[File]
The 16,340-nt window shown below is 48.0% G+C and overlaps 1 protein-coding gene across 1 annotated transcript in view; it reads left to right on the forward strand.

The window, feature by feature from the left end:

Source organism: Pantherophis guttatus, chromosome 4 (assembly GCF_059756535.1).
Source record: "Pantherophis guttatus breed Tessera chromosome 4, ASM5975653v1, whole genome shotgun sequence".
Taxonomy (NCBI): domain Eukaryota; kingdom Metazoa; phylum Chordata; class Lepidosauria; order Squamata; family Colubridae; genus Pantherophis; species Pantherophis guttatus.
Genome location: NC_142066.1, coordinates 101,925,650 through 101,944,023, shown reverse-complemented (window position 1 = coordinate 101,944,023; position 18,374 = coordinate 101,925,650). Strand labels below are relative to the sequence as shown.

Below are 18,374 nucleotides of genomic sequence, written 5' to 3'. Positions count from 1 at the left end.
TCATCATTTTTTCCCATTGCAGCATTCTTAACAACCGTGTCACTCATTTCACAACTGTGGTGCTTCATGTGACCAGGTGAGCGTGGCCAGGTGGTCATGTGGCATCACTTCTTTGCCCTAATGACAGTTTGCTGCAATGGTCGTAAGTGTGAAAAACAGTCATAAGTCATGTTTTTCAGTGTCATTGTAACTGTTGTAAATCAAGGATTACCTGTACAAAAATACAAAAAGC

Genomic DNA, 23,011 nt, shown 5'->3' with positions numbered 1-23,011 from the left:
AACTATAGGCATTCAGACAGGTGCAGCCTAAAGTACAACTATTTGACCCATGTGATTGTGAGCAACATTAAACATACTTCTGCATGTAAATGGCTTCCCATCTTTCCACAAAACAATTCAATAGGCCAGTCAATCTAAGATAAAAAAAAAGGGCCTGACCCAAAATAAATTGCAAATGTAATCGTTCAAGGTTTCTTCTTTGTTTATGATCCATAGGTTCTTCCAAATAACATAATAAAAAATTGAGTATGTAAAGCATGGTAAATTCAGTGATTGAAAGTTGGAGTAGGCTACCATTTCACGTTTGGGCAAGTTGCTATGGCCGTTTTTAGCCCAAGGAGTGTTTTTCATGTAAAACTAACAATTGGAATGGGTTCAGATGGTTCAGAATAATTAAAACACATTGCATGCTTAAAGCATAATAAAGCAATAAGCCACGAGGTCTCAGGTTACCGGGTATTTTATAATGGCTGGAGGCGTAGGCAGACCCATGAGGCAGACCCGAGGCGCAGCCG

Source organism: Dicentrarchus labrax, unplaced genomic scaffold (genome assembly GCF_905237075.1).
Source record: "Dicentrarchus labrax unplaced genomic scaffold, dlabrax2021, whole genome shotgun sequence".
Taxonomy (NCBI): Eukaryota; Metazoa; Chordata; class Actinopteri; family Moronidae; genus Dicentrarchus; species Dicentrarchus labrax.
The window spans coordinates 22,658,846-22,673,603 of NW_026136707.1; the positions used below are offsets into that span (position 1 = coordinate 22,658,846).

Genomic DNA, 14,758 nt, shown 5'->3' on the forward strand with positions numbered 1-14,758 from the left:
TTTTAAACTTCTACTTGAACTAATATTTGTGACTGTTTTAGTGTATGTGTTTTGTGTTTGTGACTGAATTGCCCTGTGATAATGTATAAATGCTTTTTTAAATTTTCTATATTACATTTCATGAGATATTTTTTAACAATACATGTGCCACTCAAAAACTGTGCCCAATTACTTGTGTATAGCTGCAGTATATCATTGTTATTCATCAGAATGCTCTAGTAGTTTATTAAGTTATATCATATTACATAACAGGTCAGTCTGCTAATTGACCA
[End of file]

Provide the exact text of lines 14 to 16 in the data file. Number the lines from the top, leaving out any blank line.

The window spans coordinates 22,658,846-22,673,603 of NW_026136707.1; the positions used below are offsets into that span (position 1 = coordinate 22,658,846).

Genomic DNA, 14,758 nt, shown 5'->3' on the forward strand with positions numbered 1-14,758 from the left:
TTTTAAACTTCTACTTGAACTAATATTTGTGACTGTTTTAGTGTATGTGTTTTGTGTTTGTGACTGAATTGCCCTGTGATAATGTATAAATGCTTTTTTAAATTTTCTATATTACATTTCATGAGATATTTTTTAACAATACATGTGCCACTCAAAAACTGTGCCCAATTACTTGTGTATAGCTGCAGTATATCATTGTTATTCATCAGAATGCTCTAGTAGTTTATTAAGTTATATCATATTACATAACAGGTCAGTCTGCTAATTGACCA